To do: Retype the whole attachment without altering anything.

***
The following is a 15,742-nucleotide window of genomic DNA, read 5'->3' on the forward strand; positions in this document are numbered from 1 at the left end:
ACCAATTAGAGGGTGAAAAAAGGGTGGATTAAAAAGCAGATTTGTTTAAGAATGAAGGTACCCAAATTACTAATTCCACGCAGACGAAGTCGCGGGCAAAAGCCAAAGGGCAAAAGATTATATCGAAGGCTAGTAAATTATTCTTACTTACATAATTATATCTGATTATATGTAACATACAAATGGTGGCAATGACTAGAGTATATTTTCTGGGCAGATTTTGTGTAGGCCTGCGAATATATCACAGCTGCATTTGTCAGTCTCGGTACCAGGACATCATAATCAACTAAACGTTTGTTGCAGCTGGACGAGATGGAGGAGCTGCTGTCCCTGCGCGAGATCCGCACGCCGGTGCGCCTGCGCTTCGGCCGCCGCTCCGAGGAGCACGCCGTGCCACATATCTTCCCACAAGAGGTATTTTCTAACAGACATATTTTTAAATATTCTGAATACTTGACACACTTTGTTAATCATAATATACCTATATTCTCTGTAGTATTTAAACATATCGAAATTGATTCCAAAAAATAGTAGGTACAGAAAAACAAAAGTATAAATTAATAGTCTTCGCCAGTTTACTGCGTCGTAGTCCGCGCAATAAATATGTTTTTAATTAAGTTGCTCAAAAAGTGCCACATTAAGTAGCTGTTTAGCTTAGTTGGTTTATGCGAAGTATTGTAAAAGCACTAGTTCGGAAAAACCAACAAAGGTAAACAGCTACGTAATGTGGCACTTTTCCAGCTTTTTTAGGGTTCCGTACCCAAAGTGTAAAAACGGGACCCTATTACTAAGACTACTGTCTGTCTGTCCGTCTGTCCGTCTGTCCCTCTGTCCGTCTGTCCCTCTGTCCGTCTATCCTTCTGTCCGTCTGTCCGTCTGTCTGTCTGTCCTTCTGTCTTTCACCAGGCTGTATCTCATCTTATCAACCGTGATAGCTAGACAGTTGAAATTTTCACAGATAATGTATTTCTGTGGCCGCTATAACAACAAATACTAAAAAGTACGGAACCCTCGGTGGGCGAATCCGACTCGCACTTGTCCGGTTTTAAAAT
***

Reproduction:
The following is a 15,742-nucleotide window of genomic DNA, read 5'->3' on the forward strand; positions in this document are numbered from 1 at the left end:
ACCAATTAGAGGGTGAAAAAAGGGTGGATTAAAAAGCAGATTTGTTTAAGAATGAAGGTACCCAAATTACTAATTCCACGCAGACGAAGTCGCGGGCAAAAGCCAAAGGGCAAAAGATTATATCGAAGGCTAGTAAATTATTCTTACTTACATAATTATATCTGATTATATGTAACATACAAATGGTGGCAATGACTAGAGTATATTTTCTGGGCAGATTTTGTGTAGGCCTGCGAATATATCACAGCTGCATTTGTCAGTCTCGGTACCAGGACATCATAATCAACTAAACGTTTGTTGCAGCTGGACGAGATGGAGGAGCTGCTGTCCCTGCGCGAGATCCGCACGCCGGTGCGCCTGCGCTTCGGCCGCCGCTCCGAGGAGCACGCCGTGCCACATATCTTCCCACAAGAGGTATTTTCTAACAGACATATTTTTAAATATTCTGAATACTTGACACACTTTGTTAATCATAATATACCTATATTCTCTGTAGTATTTAAACATATCGAAATTGATTCCAAAAAATAGTAGGTACAGAAAAACAAAAGTATAAATTAATAGTCTTCGCCAGTTTACTGCGTCGTAGTCCGCGCAATAAATATGTTTTTAATTAAGTTGCTCAAAAAGTGCCACATTAAGTAGCTGTTTAGCTTAGTTGGTTTATGCGAAGTATTGTAAAAGCACTAGTTCGGAAAAACCAACAAAGGTAAACAGCTACGTAATGTGGCACTTTTCCAGCTTTTTTAGGGTTCCGTACCCAAAGTGTAAAAACGGGACCCTATTACTAAGACTACTGTCTGTCTGTCCGTCTGTCCGTCTGTCCCTCTGTCCGTCTGTCCCTCTGTCCGTCTATCCTTCTGTCCGTCTGTCCGTCTGTCTGTCTGTCCTTCTGTCTTTCACCAGGCTGTATCTCATCTTATCAACCGTGATAGCTAGACAGTTGAAATTTTCACAGATAATGTATTTCTGTGGCCGCTATAACAACAAATACTAAAAAGTACGGAACCCTCGGTGGGCGAATCCGACTCGCACTTGTCCGGTTTTAAAAT